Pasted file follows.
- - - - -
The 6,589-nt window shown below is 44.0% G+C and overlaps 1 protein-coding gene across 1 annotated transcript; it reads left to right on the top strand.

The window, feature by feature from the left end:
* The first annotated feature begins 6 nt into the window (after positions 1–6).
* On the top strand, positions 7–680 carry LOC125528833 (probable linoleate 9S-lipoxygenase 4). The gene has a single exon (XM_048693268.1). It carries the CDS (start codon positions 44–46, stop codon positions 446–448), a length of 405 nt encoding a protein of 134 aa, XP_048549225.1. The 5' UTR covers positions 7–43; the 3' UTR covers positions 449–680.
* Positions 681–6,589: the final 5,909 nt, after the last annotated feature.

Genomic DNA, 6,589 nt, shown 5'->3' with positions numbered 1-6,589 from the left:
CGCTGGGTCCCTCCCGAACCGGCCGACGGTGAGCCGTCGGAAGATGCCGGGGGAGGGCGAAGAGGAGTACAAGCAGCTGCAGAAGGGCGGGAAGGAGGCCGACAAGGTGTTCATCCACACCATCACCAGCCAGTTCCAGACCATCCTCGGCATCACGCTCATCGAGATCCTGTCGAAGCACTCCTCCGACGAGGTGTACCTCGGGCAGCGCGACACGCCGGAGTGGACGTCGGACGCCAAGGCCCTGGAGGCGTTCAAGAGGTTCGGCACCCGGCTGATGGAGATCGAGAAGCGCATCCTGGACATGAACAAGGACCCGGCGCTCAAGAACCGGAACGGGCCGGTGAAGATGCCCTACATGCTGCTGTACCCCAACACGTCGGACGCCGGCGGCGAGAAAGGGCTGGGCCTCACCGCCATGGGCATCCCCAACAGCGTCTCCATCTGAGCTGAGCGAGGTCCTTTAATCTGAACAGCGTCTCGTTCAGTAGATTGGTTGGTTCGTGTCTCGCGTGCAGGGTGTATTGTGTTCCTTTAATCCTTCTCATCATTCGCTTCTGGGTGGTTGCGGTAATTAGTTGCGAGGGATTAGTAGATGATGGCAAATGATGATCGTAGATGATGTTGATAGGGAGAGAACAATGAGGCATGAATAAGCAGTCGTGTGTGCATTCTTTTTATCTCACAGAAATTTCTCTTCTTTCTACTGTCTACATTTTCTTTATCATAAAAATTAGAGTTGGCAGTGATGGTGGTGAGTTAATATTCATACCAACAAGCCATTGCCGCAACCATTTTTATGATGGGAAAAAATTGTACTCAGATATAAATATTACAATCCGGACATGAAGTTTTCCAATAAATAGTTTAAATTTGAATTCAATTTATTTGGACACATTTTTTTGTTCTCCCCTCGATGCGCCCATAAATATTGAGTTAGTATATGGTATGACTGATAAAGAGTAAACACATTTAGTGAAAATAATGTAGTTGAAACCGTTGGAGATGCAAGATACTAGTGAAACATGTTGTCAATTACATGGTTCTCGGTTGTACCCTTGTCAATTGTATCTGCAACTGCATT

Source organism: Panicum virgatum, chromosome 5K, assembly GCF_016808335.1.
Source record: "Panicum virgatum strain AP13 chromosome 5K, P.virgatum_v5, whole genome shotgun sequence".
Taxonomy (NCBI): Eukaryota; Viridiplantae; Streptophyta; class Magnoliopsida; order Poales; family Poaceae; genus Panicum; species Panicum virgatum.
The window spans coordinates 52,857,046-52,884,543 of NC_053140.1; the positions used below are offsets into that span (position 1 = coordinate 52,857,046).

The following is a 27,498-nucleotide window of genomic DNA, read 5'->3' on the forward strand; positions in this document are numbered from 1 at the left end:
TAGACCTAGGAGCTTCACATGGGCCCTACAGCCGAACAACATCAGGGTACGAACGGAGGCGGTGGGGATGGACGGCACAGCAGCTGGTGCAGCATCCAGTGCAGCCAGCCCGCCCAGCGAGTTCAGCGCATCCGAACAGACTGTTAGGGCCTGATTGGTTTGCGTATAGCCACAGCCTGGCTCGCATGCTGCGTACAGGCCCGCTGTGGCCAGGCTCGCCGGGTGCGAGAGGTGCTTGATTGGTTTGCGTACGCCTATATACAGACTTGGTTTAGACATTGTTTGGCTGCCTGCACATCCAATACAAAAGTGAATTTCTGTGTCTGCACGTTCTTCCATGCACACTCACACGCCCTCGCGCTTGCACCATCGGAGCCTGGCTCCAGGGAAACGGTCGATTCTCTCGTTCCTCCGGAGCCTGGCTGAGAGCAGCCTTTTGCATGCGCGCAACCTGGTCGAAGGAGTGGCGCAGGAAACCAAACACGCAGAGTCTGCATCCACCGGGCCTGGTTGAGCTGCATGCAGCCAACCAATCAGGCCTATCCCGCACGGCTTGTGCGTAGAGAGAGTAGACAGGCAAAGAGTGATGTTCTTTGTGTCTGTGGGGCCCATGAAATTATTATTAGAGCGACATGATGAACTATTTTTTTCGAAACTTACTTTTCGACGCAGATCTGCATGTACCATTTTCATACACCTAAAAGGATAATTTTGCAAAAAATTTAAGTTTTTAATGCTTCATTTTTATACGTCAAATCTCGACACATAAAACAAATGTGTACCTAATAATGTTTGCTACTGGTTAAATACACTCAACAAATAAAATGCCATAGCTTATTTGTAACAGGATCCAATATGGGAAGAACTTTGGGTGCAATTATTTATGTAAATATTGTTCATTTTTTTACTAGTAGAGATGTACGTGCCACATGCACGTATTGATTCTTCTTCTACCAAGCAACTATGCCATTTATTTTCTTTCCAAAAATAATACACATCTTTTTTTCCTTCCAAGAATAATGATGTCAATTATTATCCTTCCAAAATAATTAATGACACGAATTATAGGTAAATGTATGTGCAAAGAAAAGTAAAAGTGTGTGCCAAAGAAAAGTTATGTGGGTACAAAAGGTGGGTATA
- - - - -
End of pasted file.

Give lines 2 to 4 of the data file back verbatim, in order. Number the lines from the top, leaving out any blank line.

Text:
The window, feature by feature from the left end:
* The first annotated feature begins 6 nt into the window (after positions 1–6).
* On the top strand, positions 7–680 carry LOC125528833 (probable linoleate 9S-lipoxygenase 4). The gene has a single exon (XM_048693268.1). It carries the CDS (start codon positions 44–46, stop codon positions 446–448), a length of 405 nt encoding a protein of 134 aa, XP_048549225.1. The 5' UTR covers positions 7–43; the 3' UTR covers positions 449–680.